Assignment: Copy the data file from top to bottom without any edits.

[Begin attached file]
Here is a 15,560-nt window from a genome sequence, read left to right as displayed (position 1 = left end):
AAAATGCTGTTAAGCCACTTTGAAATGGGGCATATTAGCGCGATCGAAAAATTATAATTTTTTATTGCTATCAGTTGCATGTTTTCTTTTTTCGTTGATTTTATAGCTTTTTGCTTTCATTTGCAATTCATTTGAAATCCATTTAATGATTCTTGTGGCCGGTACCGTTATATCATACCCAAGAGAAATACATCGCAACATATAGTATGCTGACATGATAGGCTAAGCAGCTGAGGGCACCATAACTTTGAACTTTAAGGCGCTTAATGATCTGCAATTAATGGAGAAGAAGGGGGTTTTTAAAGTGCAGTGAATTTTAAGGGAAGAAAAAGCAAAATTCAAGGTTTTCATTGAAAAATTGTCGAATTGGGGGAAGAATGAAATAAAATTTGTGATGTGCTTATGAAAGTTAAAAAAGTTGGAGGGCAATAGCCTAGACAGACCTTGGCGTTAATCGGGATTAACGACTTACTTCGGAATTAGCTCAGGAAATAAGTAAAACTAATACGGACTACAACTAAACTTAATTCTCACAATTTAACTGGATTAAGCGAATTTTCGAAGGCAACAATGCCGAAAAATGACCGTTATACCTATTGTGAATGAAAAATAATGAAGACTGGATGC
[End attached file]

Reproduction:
Here is a 15,560-nt window from a genome sequence, read left to right as displayed (position 1 = left end):
AAAATGCTGTTAAGCCACTTTGAAATGGGGCATATTAGCGCGATCGAAAAATTATAATTTTTTATTGCTATCAGTTGCATGTTTTCTTTTTTCGTTGATTTTATAGCTTTTTGCTTTCATTTGCAATTCATTTGAAATCCATTTAATGATTCTTGTGGCCGGTACCGTTATATCATACCCAAGAGAAATACATCGCAACATATAGTATGCTGACATGATAGGCTAAGCAGCTGAGGGCACCATAACTTTGAACTTTAAGGCGCTTAATGATCTGCAATTAATGGAGAAGAAGGGGGTTTTTAAAGTGCAGTGAATTTTAAGGGAAGAAAAAGCAAAATTCAAGGTTTTCATTGAAAAATTGTCGAATTGGGGGAAGAATGAAATAAAATTTGTGATGTGCTTATGAAAGTTAAAAAAGTTGGAGGGCAATAGCCTAGACAGACCTTGGCGTTAATCGGGATTAACGACTTACTTCGGAATTAGCTCAGGAAATAAGTAAAACTAATACGGACTACAACTAAACTTAATTCTCACAATTTAACTGGATTAAGCGAATTTTCGAAGGCAACAATGCCGAAAAATGACCGTTATACCTATTGTGAATGAAAAATAATGAAGACTGGATGC